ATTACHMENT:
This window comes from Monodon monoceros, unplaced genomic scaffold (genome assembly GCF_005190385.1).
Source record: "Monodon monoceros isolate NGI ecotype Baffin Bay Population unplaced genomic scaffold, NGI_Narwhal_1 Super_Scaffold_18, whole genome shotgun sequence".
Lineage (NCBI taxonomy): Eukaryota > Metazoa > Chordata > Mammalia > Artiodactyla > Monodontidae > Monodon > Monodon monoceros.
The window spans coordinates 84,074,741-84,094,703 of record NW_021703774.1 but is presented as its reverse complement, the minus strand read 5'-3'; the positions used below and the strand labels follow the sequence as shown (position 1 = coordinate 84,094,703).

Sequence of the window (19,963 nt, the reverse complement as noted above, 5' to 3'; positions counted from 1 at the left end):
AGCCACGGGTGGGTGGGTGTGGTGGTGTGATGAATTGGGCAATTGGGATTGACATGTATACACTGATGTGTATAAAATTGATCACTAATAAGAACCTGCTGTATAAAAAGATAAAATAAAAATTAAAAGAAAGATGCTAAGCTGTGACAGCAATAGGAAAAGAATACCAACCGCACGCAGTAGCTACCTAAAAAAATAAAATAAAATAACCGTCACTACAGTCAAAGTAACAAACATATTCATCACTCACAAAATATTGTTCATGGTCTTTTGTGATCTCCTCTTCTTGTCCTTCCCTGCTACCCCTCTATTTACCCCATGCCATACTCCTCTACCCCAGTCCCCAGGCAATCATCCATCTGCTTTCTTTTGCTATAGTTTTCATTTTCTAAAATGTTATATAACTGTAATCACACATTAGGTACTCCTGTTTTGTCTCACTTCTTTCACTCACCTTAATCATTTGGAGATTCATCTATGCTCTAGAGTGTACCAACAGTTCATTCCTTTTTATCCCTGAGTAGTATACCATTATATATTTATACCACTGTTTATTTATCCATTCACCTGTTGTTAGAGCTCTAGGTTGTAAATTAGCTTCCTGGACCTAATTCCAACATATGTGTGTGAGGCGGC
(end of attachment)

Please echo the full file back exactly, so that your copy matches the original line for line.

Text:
This window comes from Monodon monoceros, unplaced genomic scaffold (genome assembly GCF_005190385.1).
Source record: "Monodon monoceros isolate NGI ecotype Baffin Bay Population unplaced genomic scaffold, NGI_Narwhal_1 Super_Scaffold_18, whole genome shotgun sequence".
Lineage (NCBI taxonomy): Eukaryota > Metazoa > Chordata > Mammalia > Artiodactyla > Monodontidae > Monodon > Monodon monoceros.
The window spans coordinates 84,074,741-84,094,703 of record NW_021703774.1 but is presented as its reverse complement, the minus strand read 5'-3'; the positions used below and the strand labels follow the sequence as shown (position 1 = coordinate 84,094,703).

Sequence of the window (19,963 nt, the reverse complement as noted above, 5' to 3'; positions counted from 1 at the left end):
AGCCACGGGTGGGTGGGTGTGGTGGTGTGATGAATTGGGCAATTGGGATTGACATGTATACACTGATGTGTATAAAATTGATCACTAATAAGAACCTGCTGTATAAAAAGATAAAATAAAAATTAAAAGAAAGATGCTAAGCTGTGACAGCAATAGGAAAAGAATACCAACCGCACGCAGTAGCTACCTAAAAAAATAAAATAAAATAACCGTCACTACAGTCAAAGTAACAAACATATTCATCACTCACAAAATATTGTTCATGGTCTTTTGTGATCTCCTCTTCTTGTCCTTCCCTGCTACCCCTCTATTTACCCCATGCCATACTCCTCTACCCCAGTCCCCAGGCAATCATCCATCTGCTTTCTTTTGCTATAGTTTTCATTTTCTAAAATGTTATATAACTGTAATCACACATTAGGTACTCCTGTTTTGTCTCACTTCTTTCACTCACCTTAATCATTTGGAGATTCATCTATGCTCTAGAGTGTACCAACAGTTCATTCCTTTTTATCCCTGAGTAGTATACCATTATATATTTATACCACTGTTTATTTATCCATTCACCTGTTGTTAGAGCTCTAGGTTGTAAATTAGCTTCCTGGACCTAATTCCAACATATGTGTGTGAGGCGGC